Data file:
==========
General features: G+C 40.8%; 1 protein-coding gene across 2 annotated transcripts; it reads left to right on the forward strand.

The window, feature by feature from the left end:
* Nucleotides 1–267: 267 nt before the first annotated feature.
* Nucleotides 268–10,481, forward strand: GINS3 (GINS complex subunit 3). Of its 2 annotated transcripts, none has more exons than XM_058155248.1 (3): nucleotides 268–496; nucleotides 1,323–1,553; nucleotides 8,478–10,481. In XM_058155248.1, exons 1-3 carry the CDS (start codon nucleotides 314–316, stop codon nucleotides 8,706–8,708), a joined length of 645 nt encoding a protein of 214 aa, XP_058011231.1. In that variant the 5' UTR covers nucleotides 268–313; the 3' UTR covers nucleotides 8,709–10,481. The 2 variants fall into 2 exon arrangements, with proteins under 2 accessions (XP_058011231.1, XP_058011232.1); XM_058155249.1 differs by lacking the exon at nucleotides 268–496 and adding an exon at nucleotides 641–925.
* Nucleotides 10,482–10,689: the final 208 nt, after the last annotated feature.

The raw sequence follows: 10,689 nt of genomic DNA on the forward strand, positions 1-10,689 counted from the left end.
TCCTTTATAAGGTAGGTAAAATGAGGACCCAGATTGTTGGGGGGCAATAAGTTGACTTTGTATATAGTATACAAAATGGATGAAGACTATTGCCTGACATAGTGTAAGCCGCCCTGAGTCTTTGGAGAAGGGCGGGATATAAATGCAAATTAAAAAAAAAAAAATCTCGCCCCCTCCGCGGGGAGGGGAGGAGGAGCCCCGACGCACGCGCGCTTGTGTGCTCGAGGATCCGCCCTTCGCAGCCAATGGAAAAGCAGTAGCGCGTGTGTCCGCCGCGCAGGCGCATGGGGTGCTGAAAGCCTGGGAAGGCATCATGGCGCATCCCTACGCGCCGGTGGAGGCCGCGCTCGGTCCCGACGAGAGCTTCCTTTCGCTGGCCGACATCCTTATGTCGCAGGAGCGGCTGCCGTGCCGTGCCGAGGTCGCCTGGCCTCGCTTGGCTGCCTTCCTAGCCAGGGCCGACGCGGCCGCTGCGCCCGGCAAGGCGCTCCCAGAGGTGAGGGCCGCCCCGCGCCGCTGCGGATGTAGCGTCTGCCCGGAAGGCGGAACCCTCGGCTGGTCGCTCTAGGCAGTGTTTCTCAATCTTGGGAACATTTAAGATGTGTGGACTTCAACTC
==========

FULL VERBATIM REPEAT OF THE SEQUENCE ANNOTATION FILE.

General features: G+C 40.8%; 1 protein-coding gene across 2 annotated transcripts; it reads left to right on the forward strand.

The window, feature by feature from the left end:
* Nucleotides 1–267: 267 nt before the first annotated feature.
* Nucleotides 268–10,481, forward strand: GINS3 (GINS complex subunit 3). Of its 2 annotated transcripts, none has more exons than XM_058155248.1 (3): nucleotides 268–496; nucleotides 1,323–1,553; nucleotides 8,478–10,481. In XM_058155248.1, exons 1-3 carry the CDS (start codon nucleotides 314–316, stop codon nucleotides 8,706–8,708), a joined length of 645 nt encoding a protein of 214 aa, XP_058011231.1. In that variant the 5' UTR covers nucleotides 268–313; the 3' UTR covers nucleotides 8,709–10,481. The 2 variants fall into 2 exon arrangements, with proteins under 2 accessions (XP_058011231.1, XP_058011232.1); XM_058155249.1 differs by lacking the exon at nucleotides 268–496 and adding an exon at nucleotides 641–925.
* Nucleotides 10,482–10,689: the final 208 nt, after the last annotated feature.

The raw sequence follows: 10,689 nt of genomic DNA on the forward strand, positions 1-10,689 counted from the left end.
TCCTTTATAAGGTAGGTAAAATGAGGACCCAGATTGTTGGGGGGCAATAAGTTGACTTTGTATATAGTATACAAAATGGATGAAGACTATTGCCTGACATAGTGTAAGCCGCCCTGAGTCTTTGGAGAAGGGCGGGATATAAATGCAAATTAAAAAAAAAAAAATCTCGCCCCCTCCGCGGGGAGGGGAGGAGGAGCCCCGACGCACGCGCGCTTGTGTGCTCGAGGATCCGCCCTTCGCAGCCAATGGAAAAGCAGTAGCGCGTGTGTCCGCCGCGCAGGCGCATGGGGTGCTGAAAGCCTGGGAAGGCATCATGGCGCATCCCTACGCGCCGGTGGAGGCCGCGCTCGGTCCCGACGAGAGCTTCCTTTCGCTGGCCGACATCCTTATGTCGCAGGAGCGGCTGCCGTGCCGTGCCGAGGTCGCCTGGCCTCGCTTGGCTGCCTTCCTAGCCAGGGCCGACGCGGCCGCTGCGCCCGGCAAGGCGCTCCCAGAGGTGAGGGCCGCCCCGCGCCGCTGCGGATGTAGCGTCTGCCCGGAAGGCGGAACCCTCGGCTGGTCGCTCTAGGCAGTGTTTCTCAATCTTGGGAACATTTAAGATGTGTGGACTTCAACTC